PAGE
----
A Call to Magis
Monday, Jun. 16, 2014
On May 18, Santa Clara University hosted our inaugural Magis event, celebrating the social entrepreneurship movement and its leaders. It was a warm Sunday evening that brought more than 300 special guests to campus, uniting modern Silicon Valley entrepreneurship and the centuries-old Jesuit drive to serve humanity.
St. Ignatius of Loyola used the Latin word magis to encourage us to live and give more generously, asking the question, What more can I do for others? At the Center for Science, Technology, and Society, our goal is to help social entrepreneurs provide essential goods and services to more people living in poverty around the planet. At Magis, we asked the broader Santa Clara University community, What more can we do? What more can Santa Clara do to eradicate poverty?
According to the World Bank, 4 billion people live in poverty, including more than 46 million here in the U.S. The UN projects the global population will grow to 10 billion by 2050. It appears unlikely that planet Earth can sustain further population growth and the consequent environmental pressures that fuel climate change. The convergence of population growth and global warming make the poor even more vulnerable. We are at an inflection point. More clearly needs to be done for others – and for the planet.
Charity is not enough. While essential following natural or human-made disasters, charity doesn’t stimulate economic growth, empower local communities, create lasting change, or scale. In fact, meaningful scale has eluded most poverty alleviation efforts. Development paradigms applied to reconstruct Europe after WWII have proven largely unsuccessful in Africa, India, and Asia where most of the global poor reside. The “fortune at the bottom of the pyramid” philosophy has yielded few sustainable solutions to the most pressing problems of poverty.
A social entrepreneur is a pioneer of innovation, someone who recognizes a problem and uses business principles to create and run a venture to yield positive social change. Social entrepreneurship has emerged as a scalable alternative with greater potential to effect sustainable change in poor communities while preserving the environment.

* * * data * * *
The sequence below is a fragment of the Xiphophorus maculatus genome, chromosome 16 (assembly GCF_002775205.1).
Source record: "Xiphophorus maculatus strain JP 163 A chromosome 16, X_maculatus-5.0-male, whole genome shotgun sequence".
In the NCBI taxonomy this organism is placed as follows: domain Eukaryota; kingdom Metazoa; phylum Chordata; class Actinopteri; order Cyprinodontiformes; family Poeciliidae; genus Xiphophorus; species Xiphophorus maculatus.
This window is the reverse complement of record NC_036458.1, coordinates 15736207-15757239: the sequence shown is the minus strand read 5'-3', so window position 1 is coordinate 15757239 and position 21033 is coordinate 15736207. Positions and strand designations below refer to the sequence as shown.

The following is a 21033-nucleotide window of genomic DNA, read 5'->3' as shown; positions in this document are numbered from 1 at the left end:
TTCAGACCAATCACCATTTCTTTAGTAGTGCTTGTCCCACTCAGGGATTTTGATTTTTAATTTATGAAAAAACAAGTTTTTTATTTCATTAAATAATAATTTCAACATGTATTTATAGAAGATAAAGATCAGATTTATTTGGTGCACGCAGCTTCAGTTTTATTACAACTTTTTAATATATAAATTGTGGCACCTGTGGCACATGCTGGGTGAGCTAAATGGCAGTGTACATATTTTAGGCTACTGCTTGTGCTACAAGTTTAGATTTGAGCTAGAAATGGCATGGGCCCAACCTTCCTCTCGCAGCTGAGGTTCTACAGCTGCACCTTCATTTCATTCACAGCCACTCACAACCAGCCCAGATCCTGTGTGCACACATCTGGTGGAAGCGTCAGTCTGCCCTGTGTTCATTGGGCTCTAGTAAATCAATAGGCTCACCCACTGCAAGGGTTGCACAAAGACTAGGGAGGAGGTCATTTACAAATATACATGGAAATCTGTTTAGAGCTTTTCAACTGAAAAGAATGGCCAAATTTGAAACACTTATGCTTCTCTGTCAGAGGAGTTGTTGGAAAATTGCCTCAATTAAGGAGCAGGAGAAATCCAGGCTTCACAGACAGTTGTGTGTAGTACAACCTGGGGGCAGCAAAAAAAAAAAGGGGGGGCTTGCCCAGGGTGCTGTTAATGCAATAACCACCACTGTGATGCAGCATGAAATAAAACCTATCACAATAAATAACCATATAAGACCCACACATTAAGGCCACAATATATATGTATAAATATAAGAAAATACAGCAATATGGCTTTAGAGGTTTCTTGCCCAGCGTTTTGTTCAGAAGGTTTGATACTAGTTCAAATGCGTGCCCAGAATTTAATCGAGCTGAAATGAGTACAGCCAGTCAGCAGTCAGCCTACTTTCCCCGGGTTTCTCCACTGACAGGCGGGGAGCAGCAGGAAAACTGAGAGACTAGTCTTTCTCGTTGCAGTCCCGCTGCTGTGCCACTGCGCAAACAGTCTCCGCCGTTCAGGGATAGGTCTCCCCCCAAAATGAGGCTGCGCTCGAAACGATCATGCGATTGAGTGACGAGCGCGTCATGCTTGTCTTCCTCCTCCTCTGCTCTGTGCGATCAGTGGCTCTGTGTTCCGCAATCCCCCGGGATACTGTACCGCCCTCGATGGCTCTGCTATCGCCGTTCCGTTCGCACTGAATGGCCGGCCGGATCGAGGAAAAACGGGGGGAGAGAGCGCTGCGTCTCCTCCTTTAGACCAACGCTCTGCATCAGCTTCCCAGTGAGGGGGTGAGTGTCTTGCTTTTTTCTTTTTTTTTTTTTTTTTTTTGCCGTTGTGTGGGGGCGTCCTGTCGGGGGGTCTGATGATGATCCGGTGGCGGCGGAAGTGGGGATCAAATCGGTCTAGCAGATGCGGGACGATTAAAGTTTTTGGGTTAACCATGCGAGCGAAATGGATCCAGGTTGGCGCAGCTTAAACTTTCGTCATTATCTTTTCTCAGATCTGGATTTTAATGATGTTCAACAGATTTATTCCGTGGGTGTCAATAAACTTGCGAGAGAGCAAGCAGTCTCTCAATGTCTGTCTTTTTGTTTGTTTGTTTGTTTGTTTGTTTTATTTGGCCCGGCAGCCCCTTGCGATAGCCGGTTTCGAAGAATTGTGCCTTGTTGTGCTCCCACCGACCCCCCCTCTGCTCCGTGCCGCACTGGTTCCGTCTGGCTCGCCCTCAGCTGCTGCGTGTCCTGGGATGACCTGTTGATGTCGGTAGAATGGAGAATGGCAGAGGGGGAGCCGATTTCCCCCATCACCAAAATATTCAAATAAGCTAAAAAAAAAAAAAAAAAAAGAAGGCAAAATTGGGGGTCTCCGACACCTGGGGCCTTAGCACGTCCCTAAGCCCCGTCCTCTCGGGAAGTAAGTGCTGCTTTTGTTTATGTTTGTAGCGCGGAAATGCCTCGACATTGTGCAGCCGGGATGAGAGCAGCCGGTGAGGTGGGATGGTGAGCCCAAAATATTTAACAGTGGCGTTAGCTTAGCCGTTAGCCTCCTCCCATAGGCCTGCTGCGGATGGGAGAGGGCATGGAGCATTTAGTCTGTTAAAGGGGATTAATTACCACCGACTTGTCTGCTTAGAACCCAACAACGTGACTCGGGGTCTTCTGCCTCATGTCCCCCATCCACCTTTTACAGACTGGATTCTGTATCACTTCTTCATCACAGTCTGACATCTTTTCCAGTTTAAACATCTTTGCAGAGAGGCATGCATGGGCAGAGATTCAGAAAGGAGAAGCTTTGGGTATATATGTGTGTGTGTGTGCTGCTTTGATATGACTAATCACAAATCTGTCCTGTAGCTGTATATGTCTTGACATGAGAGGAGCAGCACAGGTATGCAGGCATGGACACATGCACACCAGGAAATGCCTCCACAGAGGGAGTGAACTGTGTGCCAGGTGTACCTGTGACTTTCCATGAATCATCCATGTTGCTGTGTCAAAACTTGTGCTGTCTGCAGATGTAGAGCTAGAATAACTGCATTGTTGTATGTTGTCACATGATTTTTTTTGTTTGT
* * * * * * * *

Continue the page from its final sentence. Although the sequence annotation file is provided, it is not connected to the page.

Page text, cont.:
Our leadership team, Advisory Board, and GSBI Mentor corps include many start-up executives and venture capitalists: the DNA of Silicon Valley. What unites us is the Center’s mission: to accelerate global, innovation-based entrepreneurship in service to humanity. The convergence of Silicon Valley entrepreneurial acumen and Jesuit tradition both distinguishes Santa Clara and offers us a unique opportunity to do more to eradicate poverty and slow global warming.
Three pillars form the Center’s integrated social justice platform. Our GSBI® (Global Social Benefit Institute) programs help social entrepreneurs apply Silicon Valley entrepreneurial thinking to their ventures that serve the poor. In the first 12 years of GSBI, we’ve worked intensively with more than 200 social enterprises, which have collectively impacted the lives of nearly 100 million people in 55 countries around the planet. Second, our Impact Capital program facilitates financial investments to help social enterprises scale. Third, our Education and Action Research program educates future leaders who can apply the principles of social entrepreneurship in whatever vocations they pursue.
In the spirit of this unique convergence, Magis honored social entrepreneur and impact investor Graham Macmillan and renown leader of the social entrepreneurship movement, Skoll Foundation President & CEO Sally Osberg. Both remarked that the values of Santa Clara University infused Magis; indeed, the Secretary of Higher Education for the Society of Jesus, Fr. Michael Garanzini, welcomed guests that evening.
Leaders from social enterprise incubators and accelerators at Jesuit universities and other mission-aligned organizations around the world joined Fr. Garanzini at Magis as we convened the fifth GSBI Network meeting. The GSBI Network can multiply Santa Clara’s marriage of Silicon Valley DNA with Jesuit ethics in several ways. First, GSBI Network partners share best practices in social enterprise incubation and acceleration, making real our vision to help more social entrepreneurs. Second, by engaging students and faculty in practical action research with social enterprises, we can collectively help those ventures scale to serve more of the global poor. Third, these experiential learning opportunities help our students become future leaders who can create a more just, humane, and sustainable world.
We are at an inflection point. The convergence of population growth and global warming make the poor more vulnerable. At the same time, young people around the world are demanding career options that offer more than money: they want a better world. Santa Clara is humbly at the heart of this transformative time. We are striving to do more, and we invite you to join us.